PITTSBURGH — Pet sitter Lauren Welsh was waiting Thanksgiving morning for a diagnosis of the intestinal problems Louie had been having.
Louie, an American Eskimo dog she is caring for this week, had been vomiting and suffering from diarrhea for several days, she said.
A canine version of the BRAT diet — boiled chicken and rice — hadn’t solved the problem so Ms. Welsh, who lives in Carnegie, Pa., took Louie to the Pittsburgh Veterinary Specialty & Emergency Center in Ohio Township.
Louie was one of 14 emergency cases to arrive by 11 a.m. on Thursday. The pets were being cared for by four veterinarians, 11 technicians, and two assistants working on the holiday morning.
Veterinary specialists in surgery, oncology, and internal medicine also stopped by during the day to check on their cases.
“When we interview job candidates, we let them know we operate 24 hours a day, 365 days a year,” said Kenton D. Rexford, clinic owner and veterinarian. “Everyone shares equally in the holiday shifts,” he said. “I’ll be working Christmas Eve and Christmas.”
The symptoms among the cats and dogs mimic those found in a hospital serving humans.
The animals were being treated for seizures, gastrointestinal problems, difficulty breathing, a bone fracture, and back pain. Another 30 animals were being cared for as inpatients. Some were connected to heart monitors or received supplemental oxygen.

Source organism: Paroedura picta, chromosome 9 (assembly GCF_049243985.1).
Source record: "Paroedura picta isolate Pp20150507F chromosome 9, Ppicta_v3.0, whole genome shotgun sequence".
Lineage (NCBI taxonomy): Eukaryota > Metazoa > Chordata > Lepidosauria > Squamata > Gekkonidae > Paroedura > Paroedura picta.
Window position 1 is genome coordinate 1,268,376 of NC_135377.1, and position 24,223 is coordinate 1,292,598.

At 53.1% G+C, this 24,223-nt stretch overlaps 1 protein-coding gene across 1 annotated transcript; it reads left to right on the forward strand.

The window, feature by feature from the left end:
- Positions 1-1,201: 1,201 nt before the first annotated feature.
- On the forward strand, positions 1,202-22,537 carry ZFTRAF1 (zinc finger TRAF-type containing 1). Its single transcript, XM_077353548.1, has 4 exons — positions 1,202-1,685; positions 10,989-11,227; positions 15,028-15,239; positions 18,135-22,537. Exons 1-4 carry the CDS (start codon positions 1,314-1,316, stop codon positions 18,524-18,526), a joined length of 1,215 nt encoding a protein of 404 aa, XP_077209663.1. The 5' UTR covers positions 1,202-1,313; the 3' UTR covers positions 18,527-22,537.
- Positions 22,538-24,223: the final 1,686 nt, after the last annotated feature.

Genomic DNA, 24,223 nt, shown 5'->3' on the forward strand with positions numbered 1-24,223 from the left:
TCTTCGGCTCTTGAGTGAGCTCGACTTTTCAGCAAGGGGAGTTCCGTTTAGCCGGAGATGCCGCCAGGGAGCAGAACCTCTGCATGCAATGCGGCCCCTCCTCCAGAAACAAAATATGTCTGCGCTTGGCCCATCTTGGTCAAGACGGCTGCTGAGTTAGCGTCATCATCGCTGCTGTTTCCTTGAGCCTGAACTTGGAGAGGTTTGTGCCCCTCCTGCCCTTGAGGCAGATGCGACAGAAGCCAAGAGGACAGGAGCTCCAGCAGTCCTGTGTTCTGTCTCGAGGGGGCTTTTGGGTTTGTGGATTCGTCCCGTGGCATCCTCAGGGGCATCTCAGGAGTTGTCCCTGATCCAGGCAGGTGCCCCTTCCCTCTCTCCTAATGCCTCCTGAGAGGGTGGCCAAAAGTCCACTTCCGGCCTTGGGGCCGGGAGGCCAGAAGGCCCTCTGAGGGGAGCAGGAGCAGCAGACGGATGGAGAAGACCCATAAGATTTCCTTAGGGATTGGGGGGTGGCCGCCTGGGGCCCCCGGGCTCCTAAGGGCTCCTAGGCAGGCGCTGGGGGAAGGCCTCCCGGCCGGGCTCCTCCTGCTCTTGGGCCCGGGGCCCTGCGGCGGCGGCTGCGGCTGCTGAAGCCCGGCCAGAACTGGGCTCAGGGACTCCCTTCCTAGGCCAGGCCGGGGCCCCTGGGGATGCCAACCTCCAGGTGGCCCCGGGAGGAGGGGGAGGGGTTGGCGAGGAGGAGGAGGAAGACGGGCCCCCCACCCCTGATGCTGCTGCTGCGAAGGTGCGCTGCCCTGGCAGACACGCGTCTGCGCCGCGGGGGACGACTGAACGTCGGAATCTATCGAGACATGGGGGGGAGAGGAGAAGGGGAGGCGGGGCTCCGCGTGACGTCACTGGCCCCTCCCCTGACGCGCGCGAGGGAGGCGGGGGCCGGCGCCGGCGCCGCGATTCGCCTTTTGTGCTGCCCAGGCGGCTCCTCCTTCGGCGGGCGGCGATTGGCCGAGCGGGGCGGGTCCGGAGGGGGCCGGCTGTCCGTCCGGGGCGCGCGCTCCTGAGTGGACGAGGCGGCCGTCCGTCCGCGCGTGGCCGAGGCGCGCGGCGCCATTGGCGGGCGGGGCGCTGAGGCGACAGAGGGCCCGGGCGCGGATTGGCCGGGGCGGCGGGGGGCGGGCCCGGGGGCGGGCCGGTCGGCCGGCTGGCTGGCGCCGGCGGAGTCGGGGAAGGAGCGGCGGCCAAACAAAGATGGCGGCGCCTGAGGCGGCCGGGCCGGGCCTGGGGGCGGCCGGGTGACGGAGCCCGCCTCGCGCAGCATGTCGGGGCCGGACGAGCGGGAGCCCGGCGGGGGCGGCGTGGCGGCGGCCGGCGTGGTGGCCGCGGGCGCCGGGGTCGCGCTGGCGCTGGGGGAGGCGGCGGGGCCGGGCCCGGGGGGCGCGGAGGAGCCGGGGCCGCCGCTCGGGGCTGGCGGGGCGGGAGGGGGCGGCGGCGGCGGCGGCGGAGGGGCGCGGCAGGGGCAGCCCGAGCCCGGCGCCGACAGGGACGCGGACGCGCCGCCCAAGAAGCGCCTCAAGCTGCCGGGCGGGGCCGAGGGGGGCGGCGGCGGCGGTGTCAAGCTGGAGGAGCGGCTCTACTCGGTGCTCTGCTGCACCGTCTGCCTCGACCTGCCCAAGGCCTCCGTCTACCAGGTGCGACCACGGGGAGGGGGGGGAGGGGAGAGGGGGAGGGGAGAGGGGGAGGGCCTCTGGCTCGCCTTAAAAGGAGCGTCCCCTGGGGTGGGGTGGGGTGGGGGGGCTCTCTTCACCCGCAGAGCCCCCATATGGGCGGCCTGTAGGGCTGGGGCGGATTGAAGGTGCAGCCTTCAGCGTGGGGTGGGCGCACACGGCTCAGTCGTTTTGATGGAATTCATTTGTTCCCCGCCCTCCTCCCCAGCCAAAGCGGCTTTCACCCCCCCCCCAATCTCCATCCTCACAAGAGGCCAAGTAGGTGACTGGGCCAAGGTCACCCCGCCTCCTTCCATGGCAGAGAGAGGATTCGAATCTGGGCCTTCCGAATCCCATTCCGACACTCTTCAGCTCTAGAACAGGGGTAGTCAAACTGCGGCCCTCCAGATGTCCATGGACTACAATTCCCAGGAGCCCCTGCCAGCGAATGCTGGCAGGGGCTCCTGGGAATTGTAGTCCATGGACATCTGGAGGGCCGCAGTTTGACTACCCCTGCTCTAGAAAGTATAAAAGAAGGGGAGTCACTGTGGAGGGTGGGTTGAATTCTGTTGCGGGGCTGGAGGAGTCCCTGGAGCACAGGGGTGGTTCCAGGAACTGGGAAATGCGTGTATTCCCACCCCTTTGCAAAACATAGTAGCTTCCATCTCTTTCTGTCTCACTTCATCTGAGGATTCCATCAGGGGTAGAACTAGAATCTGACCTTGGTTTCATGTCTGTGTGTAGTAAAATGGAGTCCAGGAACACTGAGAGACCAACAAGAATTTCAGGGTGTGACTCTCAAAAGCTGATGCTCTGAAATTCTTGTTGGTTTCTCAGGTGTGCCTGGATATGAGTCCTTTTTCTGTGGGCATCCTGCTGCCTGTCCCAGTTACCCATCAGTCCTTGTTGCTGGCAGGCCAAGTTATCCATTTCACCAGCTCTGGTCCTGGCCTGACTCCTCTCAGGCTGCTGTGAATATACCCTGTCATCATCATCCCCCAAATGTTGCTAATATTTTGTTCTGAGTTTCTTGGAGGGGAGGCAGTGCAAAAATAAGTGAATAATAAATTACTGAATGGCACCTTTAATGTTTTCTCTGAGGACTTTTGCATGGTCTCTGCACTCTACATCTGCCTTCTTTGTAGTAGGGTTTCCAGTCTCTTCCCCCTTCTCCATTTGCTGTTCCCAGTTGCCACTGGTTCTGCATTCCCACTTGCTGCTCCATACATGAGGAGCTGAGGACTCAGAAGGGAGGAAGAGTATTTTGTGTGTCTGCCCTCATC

Thanksgiving doesn’t bring a host of unique cases, although there is an increased risk of mayhem when animals from two families are brought together.
Susan Brian, who lives on a farm outside Sidney, Ohio, is visiting her sister Peggy Denning in Ben Avon, Pa., for the holiday. Mrs. Brian said Simba, her 10-year-old shih tzu, always had gotten along with her sister’s two larger dogs, a Siberian husky and a samoyed, until Tuesday. Simba, who is blind, must have come too close to the husky while he was eating, and the larger dog bit his face.
The veterinarians prescribed painkillers and antibiotics, and recommended an appointment for dental X-rays when Mrs. Brian returns to Ohio. Mrs. Brian said Simba had stopped shaking and appeared to be on the mend.
“It’s wonderful having a center like this,” she said.
Ms. Welsh, who was waiting for the results of blood tests and an X-ray to help diagnose Louie’s stomach woes, agreed.
“The folks here are heroes — working every holiday and all night long,” she said.
As someone who has worked with both people as a pharmacy technician and with pets as a veterinary tech, she said she had found fringe benefits in dealing with animals.
“I tell people that I get paid in puppy kisses and kitty purrs,” Ms. Welsh said.
The Block News Alliance consists of The Blade and the Pittsburgh Post-Gazette. Len Barcousky is a reporter for the Post-Gazette.
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